When it comes to selecting your medical marijuana products, some of the first questions you might ask yourself are regarding a strain’s type and cannabinoid profile. Is it an indica, sativa, or hybrid? Does it contain THC? CBD? Maybe a combination of the two? While these are important initial considerations, you may be able to refine your search by understanding a product’s terpene content. So, what are terpenes, and why do they matter anyway?
Terpenes are the organic compounds that give marijuana and other plants their unique aromas and flavors. In marijuana these aromas can range from, most notably, musky or earthy to sweet or even floral. Linalool, for instance, is the terpene responsible for lavender’s distinct scent and is one of the hundreds of terpenes also found in marijuana. At Calypso, we test our products for terpene content. But scent profiles are also sometimes reflected in strain names like Sour Diesel or Cheesewreck, for example. (And yes, Cheesewreck does smell like cheese.)
The strong odor and bitter taste produced by the terpenes in marijuana serve an evolutionary function. These properties work together to repel insects and other natural predators, allowing marijuana to survive and reproduce. In addition to protection from external factors, terpenes are thought to play a role in the plant’s immunity. They are the main ingredient in essential oils, which have long been used for medicinal purposes. So, the question is: do terpenes offer therapeutic benefits to humans? The research is showing promise.
In one 1995 study, limonene was tested for its efficacy on immune function and depression and was shown to reduce or even eliminate the need for antidepressants. Marijuana strains containing limonene are therefore thought to elevate our mood. In another study, terpinolene extracted from rosemary and sage was shown to inhibit the growth of cancer cells. Further research on the benefits of marijuana is needed, but it looks like terpenes, just like cannabinoids, may have some medical value after all.
What makes terpenes particularly interesting is that they appear to work in synergy with other marijuana compounds. In what’s known as “the entourage effect,” terpenes demonstrate the potential to enhance or mitigate the effects of other terpenes and cannabinoids. And while terpenes may offer benefits of their own, one article states that “the activity of many terpenoids may be cumulative: unfractionated cannabis essential oil exhibits greater anti-inflammatory activity than its individual constituents,” for example.
Curious to know more? Read about some of the terpenes most commonly found in marijuana and their potential benefits below.
Myrcene is one of marijuana’s most prominent terpenes. Anecdotal research shows that myrcene may work synergistically with THC to enhance or extend the effects of marijuana. Myrcene is also the terpene thought to induce a “couch lock,” or sedative effect, although there’s no substantial evidence to support this.
Caryophyllene is another terpene abundantly found in marijuana. Most people have likely encountered this terpene in the form of spices used for cooking. But caryophyllene has been the subject of many studies and may be a powerhouse in the world of medical marijuana.
Scent profile: Spicy, cloves, hops, earthy Also found in: Black pepper, cinnamon, cloves, hops Potential benefits: Anti-inflammatory, anti-cancer, antioxidant; stress and pain relief; treatment for Parkinson’s and opioid use disorder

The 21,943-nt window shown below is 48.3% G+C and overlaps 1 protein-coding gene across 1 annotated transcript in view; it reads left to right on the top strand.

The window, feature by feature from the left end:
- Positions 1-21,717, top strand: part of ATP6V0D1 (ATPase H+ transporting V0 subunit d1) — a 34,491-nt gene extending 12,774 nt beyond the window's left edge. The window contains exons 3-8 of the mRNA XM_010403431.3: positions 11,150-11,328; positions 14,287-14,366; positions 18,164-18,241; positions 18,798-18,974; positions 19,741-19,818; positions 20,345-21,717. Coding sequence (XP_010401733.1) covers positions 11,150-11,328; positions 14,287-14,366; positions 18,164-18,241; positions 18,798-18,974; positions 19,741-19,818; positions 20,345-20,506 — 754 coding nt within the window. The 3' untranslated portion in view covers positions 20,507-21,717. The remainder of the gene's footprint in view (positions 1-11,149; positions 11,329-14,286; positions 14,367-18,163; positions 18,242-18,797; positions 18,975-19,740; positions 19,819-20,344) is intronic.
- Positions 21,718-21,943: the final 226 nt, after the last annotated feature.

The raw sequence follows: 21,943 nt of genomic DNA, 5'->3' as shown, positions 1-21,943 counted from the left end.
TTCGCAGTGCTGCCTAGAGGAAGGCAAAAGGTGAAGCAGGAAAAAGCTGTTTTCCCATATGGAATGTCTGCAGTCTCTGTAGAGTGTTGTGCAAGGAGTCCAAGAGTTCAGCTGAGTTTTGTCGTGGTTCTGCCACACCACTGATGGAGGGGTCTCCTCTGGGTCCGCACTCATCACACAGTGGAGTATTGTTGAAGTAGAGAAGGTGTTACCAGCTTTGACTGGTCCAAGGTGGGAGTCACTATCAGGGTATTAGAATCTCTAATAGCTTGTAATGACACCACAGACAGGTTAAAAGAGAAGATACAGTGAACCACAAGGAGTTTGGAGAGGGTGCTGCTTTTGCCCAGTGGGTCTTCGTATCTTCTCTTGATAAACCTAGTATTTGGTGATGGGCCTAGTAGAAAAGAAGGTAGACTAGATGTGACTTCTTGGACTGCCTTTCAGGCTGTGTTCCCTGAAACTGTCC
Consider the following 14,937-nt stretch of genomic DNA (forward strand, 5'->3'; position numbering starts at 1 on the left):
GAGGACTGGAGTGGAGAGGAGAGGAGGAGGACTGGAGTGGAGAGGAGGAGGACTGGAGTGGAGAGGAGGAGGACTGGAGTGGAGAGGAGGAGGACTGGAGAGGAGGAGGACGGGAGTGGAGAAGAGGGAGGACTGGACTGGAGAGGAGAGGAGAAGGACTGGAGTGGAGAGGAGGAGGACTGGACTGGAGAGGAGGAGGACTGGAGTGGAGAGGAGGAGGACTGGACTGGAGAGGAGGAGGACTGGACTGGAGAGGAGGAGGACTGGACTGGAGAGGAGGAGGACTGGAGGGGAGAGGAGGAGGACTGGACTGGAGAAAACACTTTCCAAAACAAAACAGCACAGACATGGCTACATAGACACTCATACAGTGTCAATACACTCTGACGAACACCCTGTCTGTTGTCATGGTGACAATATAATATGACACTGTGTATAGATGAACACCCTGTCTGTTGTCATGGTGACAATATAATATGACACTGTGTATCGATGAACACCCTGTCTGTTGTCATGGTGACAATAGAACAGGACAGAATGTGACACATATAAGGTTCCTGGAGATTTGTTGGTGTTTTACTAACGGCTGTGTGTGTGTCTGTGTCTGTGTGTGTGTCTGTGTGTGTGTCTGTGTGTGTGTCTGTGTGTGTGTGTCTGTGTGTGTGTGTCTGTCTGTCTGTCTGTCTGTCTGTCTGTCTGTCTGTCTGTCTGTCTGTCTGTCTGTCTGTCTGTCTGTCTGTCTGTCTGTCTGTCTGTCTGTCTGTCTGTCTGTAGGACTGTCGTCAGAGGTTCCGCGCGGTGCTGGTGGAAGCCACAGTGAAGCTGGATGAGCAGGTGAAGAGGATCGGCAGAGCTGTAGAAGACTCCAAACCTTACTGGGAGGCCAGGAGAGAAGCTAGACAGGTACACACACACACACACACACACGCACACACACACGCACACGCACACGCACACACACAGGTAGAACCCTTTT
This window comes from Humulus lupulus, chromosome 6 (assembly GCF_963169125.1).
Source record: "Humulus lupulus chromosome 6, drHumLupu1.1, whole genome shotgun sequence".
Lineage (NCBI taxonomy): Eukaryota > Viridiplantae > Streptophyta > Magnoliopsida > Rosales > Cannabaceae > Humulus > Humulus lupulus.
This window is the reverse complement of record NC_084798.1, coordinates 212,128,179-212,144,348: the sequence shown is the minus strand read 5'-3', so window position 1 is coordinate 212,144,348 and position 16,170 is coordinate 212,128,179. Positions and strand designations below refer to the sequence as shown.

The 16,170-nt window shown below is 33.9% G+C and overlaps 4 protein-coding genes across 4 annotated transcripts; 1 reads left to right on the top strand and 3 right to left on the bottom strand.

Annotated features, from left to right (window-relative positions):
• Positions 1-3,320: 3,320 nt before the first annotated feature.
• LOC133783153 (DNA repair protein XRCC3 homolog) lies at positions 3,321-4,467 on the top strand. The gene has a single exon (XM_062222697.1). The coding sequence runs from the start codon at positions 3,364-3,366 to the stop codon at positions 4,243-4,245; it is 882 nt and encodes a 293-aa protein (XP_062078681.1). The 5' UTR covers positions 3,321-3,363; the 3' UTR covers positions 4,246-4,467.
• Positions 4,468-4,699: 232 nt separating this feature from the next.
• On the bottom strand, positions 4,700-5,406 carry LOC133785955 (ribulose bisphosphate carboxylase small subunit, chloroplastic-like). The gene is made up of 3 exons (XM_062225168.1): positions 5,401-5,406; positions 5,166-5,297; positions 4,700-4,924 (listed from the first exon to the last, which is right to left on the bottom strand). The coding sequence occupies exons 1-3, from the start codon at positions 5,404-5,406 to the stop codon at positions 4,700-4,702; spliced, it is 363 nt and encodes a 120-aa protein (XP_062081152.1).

Pinene is the most common terpene found in nature. As a bronchodilator, it can help improve air flow to the lungs. It can also be used to counteract memory loss associated with THC. Pinene is responsible for a strain’s “piney” aroma.
Scent profile: Pine Also found in: Pine needles, dill, parsley, rosemary, basil Potential benefits:Anti-inflammatory, anti-cancer, antibiotic; treatment for depression, anxiety, and chronic pain
Limonene is what gives marijuana its “citrusy” scent. This terpene is often used in fragrances, cosmetics, and cleaning products. In medical marijuana, limonene can be used as a mood-enhancer and to boost the immune system.
Linalool is often derived from flowers and spices, but it is naturally-occurring in marijuana as well. A study conducted on the effects of linalool on rats indicates that this terpene may be used to relieve stress. Linalool has potential sedative and mood-enhancing effects.
Ocimene’s herbal, woodsy aroma is often used in household products like fragrances, antiperspirants, and hard-surface cleaners. From a medical standpoint, ocimene could be a worthy opponent to foreign invaders like viruses and bacteria.
Scent profile: Woodsy, herbal, sweet Also found in: Basil, mint, parsley, tarragon, kumquats, mangoes Potential benefits:Antiviral, antibacterial, antiseptic, anti-fungal, anti-inflammatory
As one of the primary components in tea tree oil, terpinolene may be used as an anti-fungal agent. Terpinolene is another terpene known for its sedative effects, but it may also be used to treat oxidative damage and inflammation caused by cancer.
Scent profile: Sweet, floral, herbal, woodsy Also found in: Lilacs, apples, conifers, tea tree, nutmeg, and cumin Potential benefits: Anti-cancer, antioxidant, antibacterial; treatment for insomnia
Named after the hop plant (Humulus lupulus), humulene is also commonly found in marijuana. Further research on humulene is needed, but this terpene could have anti-tumor and anti-inflammatory properties.
Scent profile: Hops, earthy Also found in: Hops, sage, coriander, cloves, ginseng Potential benefits:Anti-inflammatory, anti-cancer, antibacterial; appetite suppressant